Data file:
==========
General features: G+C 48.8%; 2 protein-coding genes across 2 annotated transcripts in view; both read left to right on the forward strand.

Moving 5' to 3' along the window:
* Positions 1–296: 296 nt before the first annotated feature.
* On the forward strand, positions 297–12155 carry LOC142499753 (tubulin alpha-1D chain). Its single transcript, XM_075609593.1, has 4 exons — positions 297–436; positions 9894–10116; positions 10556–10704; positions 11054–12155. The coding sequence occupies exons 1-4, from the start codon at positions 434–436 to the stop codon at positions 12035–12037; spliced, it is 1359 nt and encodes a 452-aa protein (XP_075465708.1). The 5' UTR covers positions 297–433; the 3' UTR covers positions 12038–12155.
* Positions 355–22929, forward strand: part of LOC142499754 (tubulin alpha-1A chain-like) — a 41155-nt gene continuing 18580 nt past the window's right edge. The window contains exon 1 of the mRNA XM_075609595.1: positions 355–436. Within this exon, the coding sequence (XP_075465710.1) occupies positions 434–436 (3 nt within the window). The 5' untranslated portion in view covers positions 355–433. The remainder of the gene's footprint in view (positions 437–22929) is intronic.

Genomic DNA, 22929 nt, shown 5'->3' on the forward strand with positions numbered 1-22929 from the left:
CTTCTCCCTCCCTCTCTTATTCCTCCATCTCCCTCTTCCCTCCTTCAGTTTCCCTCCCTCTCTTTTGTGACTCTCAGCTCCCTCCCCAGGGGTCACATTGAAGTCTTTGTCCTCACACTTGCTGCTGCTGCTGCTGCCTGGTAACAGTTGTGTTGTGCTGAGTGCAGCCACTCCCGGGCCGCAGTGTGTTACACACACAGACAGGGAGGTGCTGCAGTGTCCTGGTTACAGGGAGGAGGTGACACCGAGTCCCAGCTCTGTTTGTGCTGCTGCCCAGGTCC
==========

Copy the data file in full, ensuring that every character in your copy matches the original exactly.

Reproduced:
General features: G+C 48.8%; 2 protein-coding genes across 2 annotated transcripts in view; both read left to right on the forward strand.

Moving 5' to 3' along the window:
* Positions 1–296: 296 nt before the first annotated feature.
* On the forward strand, positions 297–12155 carry LOC142499753 (tubulin alpha-1D chain). Its single transcript, XM_075609593.1, has 4 exons — positions 297–436; positions 9894–10116; positions 10556–10704; positions 11054–12155. The coding sequence occupies exons 1-4, from the start codon at positions 434–436 to the stop codon at positions 12035–12037; spliced, it is 1359 nt and encodes a 452-aa protein (XP_075465708.1). The 5' UTR covers positions 297–433; the 3' UTR covers positions 12038–12155.
* Positions 355–22929, forward strand: part of LOC142499754 (tubulin alpha-1A chain-like) — a 41155-nt gene continuing 18580 nt past the window's right edge. The window contains exon 1 of the mRNA XM_075609595.1: positions 355–436. Within this exon, the coding sequence (XP_075465710.1) occupies positions 434–436 (3 nt within the window). The 5' untranslated portion in view covers positions 355–433. The remainder of the gene's footprint in view (positions 437–22929) is intronic.

Genomic DNA, 22929 nt, shown 5'->3' on the forward strand with positions numbered 1-22929 from the left:
CTTCTCCCTCCCTCTCTTATTCCTCCATCTCCCTCTTCCCTCCTTCAGTTTCCCTCCCTCTCTTTTGTGACTCTCAGCTCCCTCCCCAGGGGTCACATTGAAGTCTTTGTCCTCACACTTGCTGCTGCTGCTGCTGCCTGGTAACAGTTGTGTTGTGCTGAGTGCAGCCACTCCCGGGCCGCAGTGTGTTACACACACAGACAGGGAGGTGCTGCAGTGTCCTGGTTACAGGGAGGAGGTGACACCGAGTCCCAGCTCTGTTTGTGCTGCTGCCCAGGTCC